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Advocacy &Communication Bill Brieger | 07 Apr 2010 10:33 am

Journalists can reduce the impact of malaria

By Arsénio Manhice, Mozambique

Journalists can contribute to reduce the burden of malaria if they assume their role and spread continually information about how to prevent and threat malaria, particularly in South Africa, announced Dr. Aziza Mwisongo, Indepth Effectiveness and Safety of Anti-malarial Drugs in Africa (INESS) Project Manager speaking to Journalists. Dr. Aziza Mwsisongo was speaking in a three-day media sensitization workshop on INESS held in Dar-es-salaam, Tanzania, from 18th to 20th March 2010.

In the meeting, the Journalists noted that with concerted efforts from all stakeholders such as Scientists, Journalists, Governments and Non-governmental Organisations malaria can become a disease of the past.

This comes in a communiqué of the workshop promoted under the Indepth Network project in collaboration with the African Media and Malaria Research Network (AMMREN).

During the meeting, the Journalists noted that ten years after, the Declaration adopted by African leaders in Abuja, Nigeria, in 2000, is not moving ahead. In their Declaration, the leaders agreed, besides other goals, that by 2010 80% of children under-five and pregnant women will sleep in ITNs, 80% children under five with fever will have prompt access to care, 25% of childhood fevers will be correctly managed using IMCI.

“These targets have not been met. However, with concerted efforts from all stakeholders, malaria will become a disease of the past”, announced Journalists at the end of the workshop.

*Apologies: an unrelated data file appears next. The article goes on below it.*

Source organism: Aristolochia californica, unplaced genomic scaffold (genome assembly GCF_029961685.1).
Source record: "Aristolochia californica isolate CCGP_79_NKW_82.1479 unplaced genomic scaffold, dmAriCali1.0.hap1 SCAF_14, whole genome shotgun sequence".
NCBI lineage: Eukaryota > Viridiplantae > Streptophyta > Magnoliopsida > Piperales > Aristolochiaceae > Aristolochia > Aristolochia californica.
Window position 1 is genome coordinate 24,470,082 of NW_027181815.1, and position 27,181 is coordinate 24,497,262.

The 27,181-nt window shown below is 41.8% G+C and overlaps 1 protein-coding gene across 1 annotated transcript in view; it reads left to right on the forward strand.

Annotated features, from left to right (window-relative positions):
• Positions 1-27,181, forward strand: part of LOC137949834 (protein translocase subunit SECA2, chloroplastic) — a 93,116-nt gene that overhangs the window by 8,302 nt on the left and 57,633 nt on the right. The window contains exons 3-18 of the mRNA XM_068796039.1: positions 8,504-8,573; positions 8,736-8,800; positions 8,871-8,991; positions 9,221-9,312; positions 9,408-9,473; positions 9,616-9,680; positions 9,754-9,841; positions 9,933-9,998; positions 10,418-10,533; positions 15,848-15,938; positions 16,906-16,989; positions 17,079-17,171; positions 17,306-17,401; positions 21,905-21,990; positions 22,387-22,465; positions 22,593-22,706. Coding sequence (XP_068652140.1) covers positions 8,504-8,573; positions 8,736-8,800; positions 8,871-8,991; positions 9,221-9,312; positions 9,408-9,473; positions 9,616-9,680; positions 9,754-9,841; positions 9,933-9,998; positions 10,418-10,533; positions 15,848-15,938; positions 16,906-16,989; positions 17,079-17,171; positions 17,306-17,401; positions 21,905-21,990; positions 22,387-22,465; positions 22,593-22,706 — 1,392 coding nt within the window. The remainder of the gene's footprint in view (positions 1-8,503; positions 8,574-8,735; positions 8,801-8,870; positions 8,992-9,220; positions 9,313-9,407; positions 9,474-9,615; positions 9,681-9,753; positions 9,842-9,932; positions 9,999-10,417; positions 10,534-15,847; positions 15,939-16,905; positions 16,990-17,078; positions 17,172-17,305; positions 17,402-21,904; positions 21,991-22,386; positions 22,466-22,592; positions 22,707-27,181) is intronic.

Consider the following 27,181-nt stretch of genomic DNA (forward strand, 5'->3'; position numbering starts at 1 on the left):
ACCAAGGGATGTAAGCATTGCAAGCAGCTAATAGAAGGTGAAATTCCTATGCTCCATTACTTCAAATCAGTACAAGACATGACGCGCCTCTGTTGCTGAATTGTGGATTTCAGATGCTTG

However, the journalists from Burkina Faso, Gabon, The Gambia, Ghana, Kenya, Malawi, Mozambique, Nigeria, Senegal and Tanzania applaud the efforts being made by INDEPTH Network and Malaria Clinical Trials Alliance (MCTA) for setting up various investigative sites in Africa to fight malaria.

At the moment, INESS is already carrying out studies in Tanzania and Ghana and will be expanding to other African countries such as Mozambique and Burkina Faso.

To reach the goals, the roll of the media is strategic as emphasized Dr. Gabriel Upunda, the Guest of Honor of the workshop on his opening speech. “The world needs your efforts. The health of the children and pregnant women suffering around Africa only can change if you keep spreading accurate information about malaria”, he said.

According him, more has done to roll back malaria using anti-malarial drugs but he believe that Africa need to do more. “I will not congratulate you because of this network. This is not because you are not implementing good activities. It’s because you still need to use your tools to contribute to reduce malaria”, he explained.

On her remarks, Mrs. Charity Binka, Executive Secretary of Ammren assumed that the networks is ready to give its contribute to fight malaria. Ammren was launched by journalists who has knowledge of malaria and keep on reporting about this disease. “I want to call you all to keep the good job you are doing. Do not ever forget why you are Ammren members. Since we launched the Network in 2006, we have done a lot, but we can do better”, she concluded.

During the workshop, the Journalists visited the Bungu dispensary, Mchukwi Mission Hospital and Ifakara Health Institute (Kwiriri) where they found children and pregnant women suffering because of malaria. Some mothers demanded for ITNs.

That was an opportunity, as well, to know more about INESS.

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